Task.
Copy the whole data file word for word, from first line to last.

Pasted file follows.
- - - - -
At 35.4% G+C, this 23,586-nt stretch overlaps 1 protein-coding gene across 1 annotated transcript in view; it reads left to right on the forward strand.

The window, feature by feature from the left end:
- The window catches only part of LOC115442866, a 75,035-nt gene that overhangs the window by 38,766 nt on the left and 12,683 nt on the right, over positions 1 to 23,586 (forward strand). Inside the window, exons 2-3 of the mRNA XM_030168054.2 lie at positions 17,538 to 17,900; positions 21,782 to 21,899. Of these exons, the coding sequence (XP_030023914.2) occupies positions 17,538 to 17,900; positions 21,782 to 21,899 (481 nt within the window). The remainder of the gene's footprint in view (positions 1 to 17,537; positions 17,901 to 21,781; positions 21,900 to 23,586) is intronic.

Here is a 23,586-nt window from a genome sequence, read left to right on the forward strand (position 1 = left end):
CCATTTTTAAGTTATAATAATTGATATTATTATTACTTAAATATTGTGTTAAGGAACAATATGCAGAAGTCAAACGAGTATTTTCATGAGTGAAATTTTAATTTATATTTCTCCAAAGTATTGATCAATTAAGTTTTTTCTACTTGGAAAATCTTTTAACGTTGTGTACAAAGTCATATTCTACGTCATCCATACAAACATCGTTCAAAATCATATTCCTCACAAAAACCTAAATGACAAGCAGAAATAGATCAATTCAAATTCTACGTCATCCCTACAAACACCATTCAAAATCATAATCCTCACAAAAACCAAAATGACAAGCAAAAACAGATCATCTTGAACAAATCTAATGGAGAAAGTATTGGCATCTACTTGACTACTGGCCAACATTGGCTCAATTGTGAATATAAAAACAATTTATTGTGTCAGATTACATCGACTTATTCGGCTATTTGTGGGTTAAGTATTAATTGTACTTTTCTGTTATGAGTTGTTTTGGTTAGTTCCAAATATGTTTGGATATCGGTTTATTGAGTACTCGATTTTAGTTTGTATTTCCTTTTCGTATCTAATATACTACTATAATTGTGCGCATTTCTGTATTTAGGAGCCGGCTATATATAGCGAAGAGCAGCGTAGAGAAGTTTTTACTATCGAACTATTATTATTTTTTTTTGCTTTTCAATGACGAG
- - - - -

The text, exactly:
At 35.4% G+C, this 23,586-nt stretch overlaps 1 protein-coding gene across 1 annotated transcript in view; it reads left to right on the forward strand.

The window, feature by feature from the left end:
- The window catches only part of LOC115442866, a 75,035-nt gene that overhangs the window by 38,766 nt on the left and 12,683 nt on the right, over positions 1 to 23,586 (forward strand). Inside the window, exons 2-3 of the mRNA XM_030168054.2 lie at positions 17,538 to 17,900; positions 21,782 to 21,899. Of these exons, the coding sequence (XP_030023914.2) occupies positions 17,538 to 17,900; positions 21,782 to 21,899 (481 nt within the window). The remainder of the gene's footprint in view (positions 1 to 17,537; positions 17,901 to 21,781; positions 21,900 to 23,586) is intronic.

Here is a 23,586-nt window from a genome sequence, read left to right on the forward strand (position 1 = left end):
CCATTTTTAAGTTATAATAATTGATATTATTATTACTTAAATATTGTGTTAAGGAACAATATGCAGAAGTCAAACGAGTATTTTCATGAGTGAAATTTTAATTTATATTTCTCCAAAGTATTGATCAATTAAGTTTTTTCTACTTGGAAAATCTTTTAACGTTGTGTACAAAGTCATATTCTACGTCATCCATACAAACATCGTTCAAAATCATATTCCTCACAAAAACCTAAATGACAAGCAGAAATAGATCAATTCAAATTCTACGTCATCCCTACAAACACCATTCAAAATCATAATCCTCACAAAAACCAAAATGACAAGCAAAAACAGATCATCTTGAACAAATCTAATGGAGAAAGTATTGGCATCTACTTGACTACTGGCCAACATTGGCTCAATTGTGAATATAAAAACAATTTATTGTGTCAGATTACATCGACTTATTCGGCTATTTGTGGGTTAAGTATTAATTGTACTTTTCTGTTATGAGTTGTTTTGGTTAGTTCCAAATATGTTTGGATATCGGTTTATTGAGTACTCGATTTTAGTTTGTATTTCCTTTTCGTATCTAATATACTACTATAATTGTGCGCATTTCTGTATTTAGGAGCCGGCTATATATAGCGAAGAGCAGCGTAGAGAAGTTTTTACTATCGAACTATTATTATTTTTTTTTGCTTTTCAATGACGAG